The Greek historian Herodotus observed during his visit to the country in the fifth century BC that ‘Egypt is the gift of the river Nile’. Throughout history, the Nile has nourished Egypt by providing water for irrigation and fertilising the Nile valley and delta. It has also been a line of communication and transportation, for civil and military purposes. Without the river, the development of Egyptian civilisation would not have been possible.
River transport has always played a key role in sustaining the local economy. Before the development of the national highway network, raw materials for industrial production, heavy goods and agricultural produce were mostly transported on the Nile. Today, the bulk of these goods and materials are carried by road. According to Karim Abu El-Khair, chairman of Egypt?s River Transportation Authority (RTA), the time has come to reverse this trend.
‘Our aim is to increase the share of goods transported on the Nile from 0.7 per cent of the total to 4 per cent by 2020 and to 8 per cent beyond that,’ he says. Today, the total volume of goods and materials that are transported domestically stands at about 350 million tonnes a year, a figure that is set to rise by up to 70 per cent until 2020. River transport is charged with playing an increasingly important role in handling these volumes and the RTA, set up in the 1950s and operating under its current name since 1979, is the body in charge of developing the strategy to meet these targets.
‘The RTA is responsible for everything that is related to the River Nile bar protection, which is the responsibility of the Irrigation & Water Resources Ministry,’ says El-Khair. ‘We provide the infrastructure to ensure safe transportation on the river, we give licences to any motorised boat of any size and we are responsible for movements on the river.’
The rationale for drawing up a new river transport strategy is clear. ‘River transportation has a lot of advantages,’ says El-Khair. Among the greatest benefits, he says, is that it tends to be more cost-effective and environmentally friendly than road transport. By shifting cargo on to the river, road traffic and congestion will be reduced or at least increase more slowly. In addition, river transport allows the movement of greater cargo volumes: one standard barge can carry about 900 tonnes of cargo, equivalent to about 30 trucks.
The 160-kilometre Suez Canal, which links the Red Sea with the Mediterranean, may be of more strategic importance but the Nile, at 1,750 kilometres, is Egypt?s longest navigable waterway. The river is divided into four main sections: the Cairo-Damietta waterway (240 kilometres); the Cairo-Alexandria waterway (200 kilometres); the Cairo-Aswan waterway, the longest section at almost 1,000 kilometres; and the 350-kilometre stretch linking Aswan with Wadi Halfa, in northern Sudan.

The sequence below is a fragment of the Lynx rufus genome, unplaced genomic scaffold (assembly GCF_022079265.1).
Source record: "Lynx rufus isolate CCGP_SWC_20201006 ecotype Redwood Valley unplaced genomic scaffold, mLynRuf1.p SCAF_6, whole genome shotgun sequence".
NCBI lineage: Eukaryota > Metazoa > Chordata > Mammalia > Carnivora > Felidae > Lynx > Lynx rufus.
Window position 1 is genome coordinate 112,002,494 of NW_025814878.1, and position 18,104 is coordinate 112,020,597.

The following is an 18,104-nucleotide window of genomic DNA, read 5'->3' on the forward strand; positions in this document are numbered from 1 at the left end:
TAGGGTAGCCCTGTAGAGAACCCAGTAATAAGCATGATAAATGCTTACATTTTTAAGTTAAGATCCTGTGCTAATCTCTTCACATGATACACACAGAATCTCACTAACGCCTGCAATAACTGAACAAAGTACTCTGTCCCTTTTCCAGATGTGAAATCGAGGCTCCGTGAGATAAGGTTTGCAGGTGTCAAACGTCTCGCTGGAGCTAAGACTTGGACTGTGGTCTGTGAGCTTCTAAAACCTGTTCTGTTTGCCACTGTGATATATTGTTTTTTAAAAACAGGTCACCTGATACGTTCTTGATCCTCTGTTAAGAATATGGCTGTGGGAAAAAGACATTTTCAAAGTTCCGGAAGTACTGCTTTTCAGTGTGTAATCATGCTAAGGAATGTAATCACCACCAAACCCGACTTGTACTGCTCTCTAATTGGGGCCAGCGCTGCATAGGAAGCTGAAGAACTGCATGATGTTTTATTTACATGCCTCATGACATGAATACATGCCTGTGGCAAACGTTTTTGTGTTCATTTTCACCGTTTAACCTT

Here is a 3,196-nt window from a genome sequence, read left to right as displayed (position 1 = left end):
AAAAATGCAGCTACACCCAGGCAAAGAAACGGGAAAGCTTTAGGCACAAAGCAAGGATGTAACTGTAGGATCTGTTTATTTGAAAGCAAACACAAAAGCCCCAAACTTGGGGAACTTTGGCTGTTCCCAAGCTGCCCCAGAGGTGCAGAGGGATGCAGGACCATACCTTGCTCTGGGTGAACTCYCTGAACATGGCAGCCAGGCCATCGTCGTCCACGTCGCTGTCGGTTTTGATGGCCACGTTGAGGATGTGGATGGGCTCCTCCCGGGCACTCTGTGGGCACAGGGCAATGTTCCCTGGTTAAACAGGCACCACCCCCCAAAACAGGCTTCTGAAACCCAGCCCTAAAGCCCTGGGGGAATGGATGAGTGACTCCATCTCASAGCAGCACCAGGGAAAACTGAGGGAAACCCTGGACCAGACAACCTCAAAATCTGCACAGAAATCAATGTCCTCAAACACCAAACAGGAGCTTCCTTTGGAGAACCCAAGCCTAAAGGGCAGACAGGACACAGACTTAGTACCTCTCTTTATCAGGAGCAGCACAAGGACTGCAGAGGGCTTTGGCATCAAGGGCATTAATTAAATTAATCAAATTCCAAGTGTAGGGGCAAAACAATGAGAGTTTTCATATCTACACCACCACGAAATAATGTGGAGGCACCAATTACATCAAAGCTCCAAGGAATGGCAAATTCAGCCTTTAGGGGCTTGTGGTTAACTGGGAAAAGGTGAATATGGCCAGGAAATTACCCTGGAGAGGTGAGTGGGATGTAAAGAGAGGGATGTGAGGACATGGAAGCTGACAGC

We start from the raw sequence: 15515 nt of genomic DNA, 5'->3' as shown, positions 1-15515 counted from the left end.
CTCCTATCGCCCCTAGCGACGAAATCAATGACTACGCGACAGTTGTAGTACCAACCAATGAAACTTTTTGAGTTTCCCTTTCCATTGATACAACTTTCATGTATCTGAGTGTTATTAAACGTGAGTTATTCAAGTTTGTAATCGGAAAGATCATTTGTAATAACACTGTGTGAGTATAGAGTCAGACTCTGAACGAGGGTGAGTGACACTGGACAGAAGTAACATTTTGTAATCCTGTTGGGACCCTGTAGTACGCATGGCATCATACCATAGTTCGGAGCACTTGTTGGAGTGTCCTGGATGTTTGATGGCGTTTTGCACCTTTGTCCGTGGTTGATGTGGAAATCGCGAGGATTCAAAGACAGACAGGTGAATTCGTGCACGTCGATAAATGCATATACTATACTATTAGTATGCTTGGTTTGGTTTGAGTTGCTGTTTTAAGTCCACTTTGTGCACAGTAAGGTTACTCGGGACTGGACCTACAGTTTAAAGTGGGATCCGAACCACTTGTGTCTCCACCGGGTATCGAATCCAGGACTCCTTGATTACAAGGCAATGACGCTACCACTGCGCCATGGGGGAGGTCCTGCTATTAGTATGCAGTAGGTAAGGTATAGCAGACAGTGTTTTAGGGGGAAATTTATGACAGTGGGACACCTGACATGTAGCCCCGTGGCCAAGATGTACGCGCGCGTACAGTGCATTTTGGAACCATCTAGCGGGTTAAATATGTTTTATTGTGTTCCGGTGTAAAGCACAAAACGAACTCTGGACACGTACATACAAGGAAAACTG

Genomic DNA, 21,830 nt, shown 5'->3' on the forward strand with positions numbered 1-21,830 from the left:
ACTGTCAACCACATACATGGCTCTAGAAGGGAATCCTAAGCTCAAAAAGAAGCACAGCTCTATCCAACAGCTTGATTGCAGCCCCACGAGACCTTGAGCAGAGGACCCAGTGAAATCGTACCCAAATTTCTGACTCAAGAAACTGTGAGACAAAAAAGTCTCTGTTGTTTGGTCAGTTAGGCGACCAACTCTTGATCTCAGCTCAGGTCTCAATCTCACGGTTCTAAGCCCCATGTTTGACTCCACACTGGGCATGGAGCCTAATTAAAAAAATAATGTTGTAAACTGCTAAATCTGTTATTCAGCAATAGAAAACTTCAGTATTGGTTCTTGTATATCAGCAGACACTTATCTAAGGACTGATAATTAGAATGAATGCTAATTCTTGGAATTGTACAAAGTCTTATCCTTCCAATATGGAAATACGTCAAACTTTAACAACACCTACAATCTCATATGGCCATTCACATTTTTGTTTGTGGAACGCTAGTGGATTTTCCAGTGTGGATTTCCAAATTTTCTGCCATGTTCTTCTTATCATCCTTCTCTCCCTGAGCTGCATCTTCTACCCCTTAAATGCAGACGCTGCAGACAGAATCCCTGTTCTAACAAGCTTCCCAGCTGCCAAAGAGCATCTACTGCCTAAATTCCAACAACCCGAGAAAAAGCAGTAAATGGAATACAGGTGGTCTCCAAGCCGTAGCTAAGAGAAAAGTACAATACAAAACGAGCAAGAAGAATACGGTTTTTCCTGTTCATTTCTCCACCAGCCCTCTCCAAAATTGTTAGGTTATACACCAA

As part of its plan to increase traffic on the Nile, the RTA has embarked on a number of projects. It is working on the upgrade and rehabilitation of existing waterways. This includes dredging works to enable bigger barges and vessels to pass through, and the installation of navigation infrastructure such as buoys, beacons and lights along the waterways. New navigation aids are also to be installed along the river to allow for night operations.
A hydrographic survey of the Cairo-Aswan stretch, measuring the depth of the riverbed, has already been completed in partnership with Floatex of the Netherlands. The outcome of the hydrographic survey, which will also cover the other waterways, will provide the basis for a detailed navigation map of the Nile, whose changing depth, water levels and sedimentation poses a challenge in its own right.
In addition, the RTA is developing plans aimed at increasing traffic flows from Port Said and Port Suez to Cairo, says El-Khair. To this end, it plans to upgrade the existing, 128-kilometre Ismailia canal, which joins the Suez Canal at the city of Ismailia, to enable larger vessels to reach the Nile. Studies are under way on how to co-ordinate traffic between the Ismailia and Suez canals.
The case for increasing cargo traffic via the Nile and its related waterways is convincing. More industries are being established in Port Said, Port Suez, Damietta, Alexandria and other areas that feature new free or industrial zones. The flow of goods and materials between these industrial hubs and Cairo, which has an estimated population of 20 million and rising, will inevitably increase in the years to come. Directing more of this traffic on to the Nile and its waterways seems a sensible solution to growing cargo volumes.
The government will finance and maintain essential infrastructure such as locks, bridges, bank protection and navigation aids, says El-Khair. But the rising traffic volumes will also require the construction of new ports and the expansion of existing ones. As in other sectors of the economy, the new government also hopes to attract private and foreign direct investment into the transport sector. ‘We want the private sector to come in,’ says El-Khair. ‘We plan to offer projects based on PPP [private-public-partnership] models.’
The first projects are already being offered on a BOT basis. The government hopes to bring in private investors to promote and operate two Nile ports ? El-Tebbine el-Nahri, between Cairo and Aswan, and Qena, north of the Aswan high dam lake ? under 20-year concessions. The ports will be used for tourism and cargo activities. Port developments may also be offered at other locations if private investors are interested, says El-Khair. In addition, the RTA hopes to attract transport companies and shipbuilders. With so much potential activity being planned, thereis no doubt that the Nile will continue to be a lifeline for the country?s economy.